Install WireGuard on Ubuntu
Now that WireGuard is officially supported by Ubuntu, if you’re running a version of Ubuntu >=19.10, you can simply install WireGuard from the repository with:
sudo apt install wireguard
If you're running a version prior to 19.10, you'll need to add the PPA:
sudo add-apt-repository ppa:wireguard/wireguard sudo apt-get update sudo apt-get install wireguard
Set Up and Configure the WireGuard VPN Server
Generate security keys
In order to authenticate and secure our WireGuard connection, we'll need to generate a set of public/private key pairs with the following commands:
sudo su cd /etc/wireguard umask 077 wg genkey | tee server_private_key | wg pubkey > server_public_key wg genkey | tee client_private_key | wg pubkey > client_public_key
Retrieve the keys generated above with:
cat server_private_key cat server_public_key cat client_private_key cat client_public_key
We'll need these for later when we create the server and client configuration files below.
Generate server configuration (wg0.conf)
Now that we have the requisite security keys, we'll start by creating the WireGuard server configuration with:
Note that if you've been following the steps of this guide in order, this should create
/etc/wireguard/ with root ownership.
And adding the following:
[Interface] Address = 10.253.4.1/24 SaveConfig = true PrivateKey = <insert server_private_key> ListenPort = 51910 PostUp = iptables -A FORWARD -i %i -j ACCEPT; iptables -A FORWARD -o %i -j ACCEPT; iptables -t nat -A POSTROUTING -o ens18 -j MASQUERADE PostDown = iptables -D FORWARD -i %i -j ACCEPT; iptables -D FORWARD -o %i -j ACCEPT; iptables -t nat -D POSTROUTING -o ens18 -j MASQUERADE [Peer] PublicKey = <insert client_public_key> AllowedIPs = 10.253.4.2/32
Be sure to replace the key values in the configuration for PrivateKey and PublicKey.
Also note that the above configuration assumes your network adapter is named ens18. Since my server is running as a virtual machine, chances are that your network adapter is not similarly named and you will need to substitute -o <network adapter name here> for -o ens18 in PostUp and PostDown.
If you need help identifying the name of your network adapter (and perhaps even finding your assigned local IP address which we'll need later), here is a handy trick. Run the following command:
This command should return the following:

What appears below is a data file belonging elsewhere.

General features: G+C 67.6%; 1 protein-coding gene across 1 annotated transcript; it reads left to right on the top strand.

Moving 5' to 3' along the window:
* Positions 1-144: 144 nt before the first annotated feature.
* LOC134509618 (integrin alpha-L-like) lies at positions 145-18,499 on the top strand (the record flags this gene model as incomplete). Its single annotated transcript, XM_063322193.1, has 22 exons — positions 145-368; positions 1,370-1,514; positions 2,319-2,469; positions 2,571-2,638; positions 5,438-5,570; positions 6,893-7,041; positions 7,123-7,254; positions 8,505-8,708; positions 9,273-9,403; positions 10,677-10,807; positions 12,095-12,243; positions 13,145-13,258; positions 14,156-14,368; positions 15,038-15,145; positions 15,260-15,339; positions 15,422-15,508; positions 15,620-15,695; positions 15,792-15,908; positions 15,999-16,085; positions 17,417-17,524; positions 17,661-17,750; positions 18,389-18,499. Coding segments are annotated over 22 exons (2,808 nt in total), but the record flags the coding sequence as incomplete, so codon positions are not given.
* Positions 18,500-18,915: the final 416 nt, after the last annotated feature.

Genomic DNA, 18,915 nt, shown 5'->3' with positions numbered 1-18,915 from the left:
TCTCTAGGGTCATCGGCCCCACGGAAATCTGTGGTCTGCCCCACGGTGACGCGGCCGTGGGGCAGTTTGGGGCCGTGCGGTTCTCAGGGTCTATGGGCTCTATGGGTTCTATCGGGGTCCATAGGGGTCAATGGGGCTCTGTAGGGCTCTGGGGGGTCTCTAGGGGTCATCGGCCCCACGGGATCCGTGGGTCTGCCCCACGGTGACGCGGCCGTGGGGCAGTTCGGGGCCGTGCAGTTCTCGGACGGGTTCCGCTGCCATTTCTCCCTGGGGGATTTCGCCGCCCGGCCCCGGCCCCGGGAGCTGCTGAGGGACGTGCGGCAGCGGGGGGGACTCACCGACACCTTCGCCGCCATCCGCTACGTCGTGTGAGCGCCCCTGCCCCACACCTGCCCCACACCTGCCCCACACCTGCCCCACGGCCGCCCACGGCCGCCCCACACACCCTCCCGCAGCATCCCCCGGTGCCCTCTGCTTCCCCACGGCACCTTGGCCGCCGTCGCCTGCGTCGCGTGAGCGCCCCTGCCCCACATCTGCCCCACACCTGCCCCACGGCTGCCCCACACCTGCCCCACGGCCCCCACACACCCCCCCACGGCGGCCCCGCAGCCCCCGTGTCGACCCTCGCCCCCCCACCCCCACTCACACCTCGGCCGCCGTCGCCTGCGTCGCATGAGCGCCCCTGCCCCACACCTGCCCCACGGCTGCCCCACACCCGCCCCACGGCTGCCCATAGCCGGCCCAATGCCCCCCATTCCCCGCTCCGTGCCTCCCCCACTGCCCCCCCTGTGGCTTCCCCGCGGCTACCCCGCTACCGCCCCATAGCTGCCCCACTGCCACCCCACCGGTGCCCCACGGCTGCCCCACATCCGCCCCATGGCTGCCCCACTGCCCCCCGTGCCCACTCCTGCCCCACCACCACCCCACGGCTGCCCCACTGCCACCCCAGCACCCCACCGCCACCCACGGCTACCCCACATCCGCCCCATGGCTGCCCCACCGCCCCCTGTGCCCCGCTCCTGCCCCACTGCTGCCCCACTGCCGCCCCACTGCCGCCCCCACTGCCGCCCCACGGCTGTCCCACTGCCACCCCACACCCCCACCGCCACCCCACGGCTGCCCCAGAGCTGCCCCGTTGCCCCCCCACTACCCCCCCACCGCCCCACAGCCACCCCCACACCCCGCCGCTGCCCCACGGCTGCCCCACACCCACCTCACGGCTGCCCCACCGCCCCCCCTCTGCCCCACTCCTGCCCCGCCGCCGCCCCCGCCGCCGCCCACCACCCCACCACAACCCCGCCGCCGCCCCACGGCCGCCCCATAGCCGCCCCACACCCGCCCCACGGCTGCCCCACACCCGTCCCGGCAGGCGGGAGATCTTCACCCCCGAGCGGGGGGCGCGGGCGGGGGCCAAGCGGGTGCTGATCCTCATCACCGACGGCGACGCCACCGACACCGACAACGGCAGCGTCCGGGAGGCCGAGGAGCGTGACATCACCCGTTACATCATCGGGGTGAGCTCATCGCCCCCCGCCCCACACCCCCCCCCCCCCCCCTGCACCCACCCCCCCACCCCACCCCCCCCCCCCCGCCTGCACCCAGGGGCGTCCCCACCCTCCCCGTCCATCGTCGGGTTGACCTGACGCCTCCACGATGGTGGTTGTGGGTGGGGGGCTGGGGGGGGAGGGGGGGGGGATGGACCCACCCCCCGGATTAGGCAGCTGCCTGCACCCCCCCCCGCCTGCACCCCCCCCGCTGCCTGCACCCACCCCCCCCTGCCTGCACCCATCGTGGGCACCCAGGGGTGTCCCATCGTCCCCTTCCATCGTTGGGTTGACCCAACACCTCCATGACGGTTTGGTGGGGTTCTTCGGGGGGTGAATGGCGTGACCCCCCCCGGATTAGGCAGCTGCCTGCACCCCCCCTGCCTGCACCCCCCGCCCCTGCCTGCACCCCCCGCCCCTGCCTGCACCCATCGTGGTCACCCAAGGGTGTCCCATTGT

The leftmost box, highlighted in red, contains the name of your network adapter, in my case ens18. Whatever name appears here for you is what you'll need to substitute in for ens18 in the configuration above.
Your local (internal/LAN) IP address is highlighted below it in the inet box. We'll need that for later when we set up port forwarding on the router.
Enable IP Forwarding on the Server
IP forwarding allows the operating system to forward packets, in essence allowing the OS to operate as a router. Since most Linux distributions, Ubuntu included, disable IP forwarding by default, we'll need to enable it.
Edit sysctl.conf on the server with:
Uncomment the line with "net.ipv4.ip_forward=1" and save:
Start Up WireGuard
Set up WireGuard to start automatically on reboot:
systemctl enable [email protected] chown -R root:root /etc/wireguard/ chmod -R og-rwx /etc/wireguard/*
Reboot your Ubuntu server for all changes to take effect.
Set Up Port Forwarding On The Router
Finally, to enable our local client to be able to access our new WireGuard server, we need to set up our router to forward any traffic it receives on port 51910 to our Ubuntu server. This is known as port forwarding and the set up varies from router to router. For an additional reference, see this guide on setting up port forwarding.
In my case, since I'm using a pfSense firewall, I will show you what it looks like on my router as a guide:
The above port forwarding rule says that any traffic with a destination of the WAN address (i.e. our public IP address) and port 51910, take that traffic and forward it to 10.0.20.129 on port 51910. You'll most likely have to change this IP address to whatever the IP address is of your Ubuntu server.
Set Up the WireGuard Client
Generate the WireGuard Client Configuration (wg0-client.conf) File
On your client, create the client configuration file, wg0-client.conf. This can be done using Notepad, if you'll be connecting from Windows, or nano if you're using Ubuntu/Linux:
[Interface] Address = 10.253.4.2/32 PrivateKey = <insert client_private_key> DNS = 126.96.36.199 [Peer] PublicKey = <insert server_public_key> Endpoint = <insert vpn_server_address>:51910 AllowedIPs = 0.0.0.0/0, ::/0
Aside from adding the client private key and server public key above, you'll also need to substitute your "VPN server's WAN address", i.e. your DDNS URL (ex: no-IP, DuckDNS, etc.).
Note that if you're also using Linux as your client (i.e. you're connecting from another Raspberry Pi), the above should be created in the
If you're using Windows, it doesn't much matter where you put your wg0-client.conf file since you'll use the Windows WireGuard client to navigate and select it anyway.
(See client configuration information below).
Connecting To Your New WireGuard VPN Tunnel
With your new client configuration (wg0-client.conf) file created, if your client is also a Linux client, check out the following guide for how to connect to your new Ubuntu WireGuard VPN server:
If you're on a Windows machine, jump to step 10 of the following guide:
How To Check To See If WireGuard Is Connected from the Client
The easiest way to check to see if your connection is working is to simply look at the WireGuard client, looking for active data transfer:
If you're on a Linux client, a similar output can be obtained with the following command:
Checking the WireGuard Server Connection
If you need to check your WireGuard server's connection, you can use the following:
sudo wg show
If you don't see the above output, double check your server configuration and also make sure you've set up WireGuard to start automatically.
sudo wg show also shows you not only the wg0 interface on the tunnel, it also shows peer connections so you can see what clients are connected to your WireGuard server.
Additionally, using ifconfig should show your wg0 interface:
That's it! Congratulations, you now have successfully set up a WireGuard VPN server on Ubuntu. As always, let me know if you have any questions and I look forward to hearing from you in the comments below!